Since presidential hopeful Donald Trump officially announced his vice presidential pick, the criticism hasn’t stopped.
Save statements from Republican associations approving Trump’s pick, both an expansive internet and social media community and Democratic organizations have been buzzing over the presumptive presidential nominee’s selection, and not in a good way.
After John Zody, chairman of the Indiana Democratic Party, said in a statement he thought Mike Pence had spent the past three years as governor focused only on himself, he said Pence would have to account for his bad reputation as Indiana’s governor while on the campaign trail.
“He has embarrassed Hoosiers, signed divisive and discriminatory legislation into law and alienated the business community, costing our state money in the process,” Zody said. “Unfortunately, that qualifies him as a compatible running mate for Donald Trump, who is out only for himself and running one of the most toxic presidential campaigns in history.”
The GOP’s official website, on the other hand, features a prominent headline deeming Pence a “rock solid VP pick.”
“Governor Mike Pence is a strong addition to the ticket,” Reince Priebus, Republican National Committee chairman, said in a release. “Governor Pence is an experienced public servant and a solid conservative whose policies have led to the longest period of uninterrupted job growth in Indiana’s history.”
The Trump and Pence topic has been trending on social media sites like Facebook and Twitter, and both conservatives and liberal voters have been discussing the news — in particular Trump’s speech announcing Pence as his VP — at length.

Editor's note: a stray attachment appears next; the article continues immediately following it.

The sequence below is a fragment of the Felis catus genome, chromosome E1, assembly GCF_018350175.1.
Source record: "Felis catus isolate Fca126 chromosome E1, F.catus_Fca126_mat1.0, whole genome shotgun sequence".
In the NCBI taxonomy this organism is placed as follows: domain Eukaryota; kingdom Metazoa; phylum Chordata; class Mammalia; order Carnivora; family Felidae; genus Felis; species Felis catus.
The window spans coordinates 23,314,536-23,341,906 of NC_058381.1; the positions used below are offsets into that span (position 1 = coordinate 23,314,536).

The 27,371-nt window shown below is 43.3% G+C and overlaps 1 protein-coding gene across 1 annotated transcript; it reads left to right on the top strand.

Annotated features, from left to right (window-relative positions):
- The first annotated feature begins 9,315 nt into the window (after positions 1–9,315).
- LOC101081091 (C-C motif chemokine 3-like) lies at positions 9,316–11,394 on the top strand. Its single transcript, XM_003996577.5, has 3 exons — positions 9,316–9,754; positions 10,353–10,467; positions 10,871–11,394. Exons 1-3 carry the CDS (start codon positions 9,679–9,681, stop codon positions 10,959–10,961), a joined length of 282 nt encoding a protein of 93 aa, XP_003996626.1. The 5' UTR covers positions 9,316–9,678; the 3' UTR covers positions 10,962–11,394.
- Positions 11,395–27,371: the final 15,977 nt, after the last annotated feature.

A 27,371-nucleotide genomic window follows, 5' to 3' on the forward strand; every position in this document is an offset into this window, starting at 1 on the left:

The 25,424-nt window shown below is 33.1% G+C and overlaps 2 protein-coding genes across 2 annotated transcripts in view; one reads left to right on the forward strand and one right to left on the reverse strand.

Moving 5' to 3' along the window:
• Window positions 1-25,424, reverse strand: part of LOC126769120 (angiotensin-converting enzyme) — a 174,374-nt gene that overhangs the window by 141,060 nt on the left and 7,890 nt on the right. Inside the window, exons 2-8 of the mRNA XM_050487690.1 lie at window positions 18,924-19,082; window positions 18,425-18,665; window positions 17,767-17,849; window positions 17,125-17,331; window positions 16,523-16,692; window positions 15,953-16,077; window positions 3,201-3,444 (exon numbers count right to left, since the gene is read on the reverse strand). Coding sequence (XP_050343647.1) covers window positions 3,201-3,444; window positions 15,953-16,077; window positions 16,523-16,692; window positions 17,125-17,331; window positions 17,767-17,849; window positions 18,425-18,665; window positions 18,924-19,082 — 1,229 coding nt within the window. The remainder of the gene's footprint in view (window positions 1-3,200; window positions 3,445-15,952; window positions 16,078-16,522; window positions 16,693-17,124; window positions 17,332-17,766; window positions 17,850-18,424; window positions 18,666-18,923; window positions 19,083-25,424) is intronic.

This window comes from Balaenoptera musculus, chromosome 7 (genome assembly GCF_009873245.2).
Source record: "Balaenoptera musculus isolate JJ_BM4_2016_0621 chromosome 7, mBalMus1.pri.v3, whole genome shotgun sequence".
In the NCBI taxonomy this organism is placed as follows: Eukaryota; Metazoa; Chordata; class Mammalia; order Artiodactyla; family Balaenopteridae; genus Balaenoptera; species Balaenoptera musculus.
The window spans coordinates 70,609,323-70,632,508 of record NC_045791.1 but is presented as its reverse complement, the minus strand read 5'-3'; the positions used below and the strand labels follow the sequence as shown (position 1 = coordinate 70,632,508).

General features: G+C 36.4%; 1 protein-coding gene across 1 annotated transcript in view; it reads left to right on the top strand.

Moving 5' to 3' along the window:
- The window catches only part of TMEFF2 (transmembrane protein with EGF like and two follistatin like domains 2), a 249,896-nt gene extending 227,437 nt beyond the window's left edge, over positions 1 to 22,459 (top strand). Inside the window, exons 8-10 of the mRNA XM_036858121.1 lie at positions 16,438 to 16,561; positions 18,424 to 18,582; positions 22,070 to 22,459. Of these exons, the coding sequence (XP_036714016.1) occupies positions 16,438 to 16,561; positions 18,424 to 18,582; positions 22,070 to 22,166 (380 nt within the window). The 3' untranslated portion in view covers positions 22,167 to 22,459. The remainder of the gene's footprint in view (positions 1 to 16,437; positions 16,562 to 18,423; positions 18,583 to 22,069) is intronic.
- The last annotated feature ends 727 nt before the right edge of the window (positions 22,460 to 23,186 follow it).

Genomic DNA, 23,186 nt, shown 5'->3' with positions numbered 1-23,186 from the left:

“At this point, I sincerely believe that this entire Trump campaign was a ‘Punk’d’ episode gone terribly wrong,” one Facebook poster wrote, linking her statement to a video of Trump’s speech introducing Pence.
“I couldn’t finish it,” another person wrote. “It was like seventh-grade Donald Trump introducing his vice president for student council.”
It takes a lot of scrolling to find something positive.
“Great choice,” one man writes, with a link to the same speech. “Trump will be our next president because in the final analysis Americans are smart enough to realize what message we are sending to the rest of the world, and to each other, when we elect a known criminal, and a known immoral husband, as the leaders of our country. Please pass this thought on if you agree.”
The post had only one like and zero shares.
Trump has faced a lot of criticism since delivering his speech, which many people claim barely mentioned Pence and, instead, focused more on the presidential nominee himself.
NBC News broadcasted a word cloud that showed a significant lack of Pence’s name mentioned throughout the speech. In a word cloud, words that are mentioned frequently are larger than words that are hardly mentioned. While “Mike” and “Pence” are larger than words like “Hillary,” “evangelicals,” “horrible” and “veterans” in the cloud, they’re about the same size as “Trump” and much smaller than “people,” “country” and “Indiana.”
Sunday, following his speech, Trump’s campaign released a statement from the presidential nominee and several selected media quotes and tweets about Pence being a positive pick.
The campaign’s release describes Trump’s choice as “a move that brings the party closer together as the Republican National Convention nears,” although Pence and Trump have been known to disagree on several core issues throughout the years.
Trump’s campaign also released a more comprehensive list of people joining their expanding team, including Nick Ayers as the Senior Advisor to Pence, Marty Obst as the Manager of Vice Presidential Operations and Marc Short as Mike Pence’s Communications Adviser.
“The campaign welcomes the addition of Governor Pence and his team of advisers to the ticket,” campaign chairman Paul Manafort said in the release. “Governor Pence is a man of impeccable character, and his addition to the ticket sends a powerful message to Hillary Clinton that America is not for sale.”
Trump’s next appearance is scheduled to be at the Republican National Convention, which starts Monday in Cleveland, Ohio.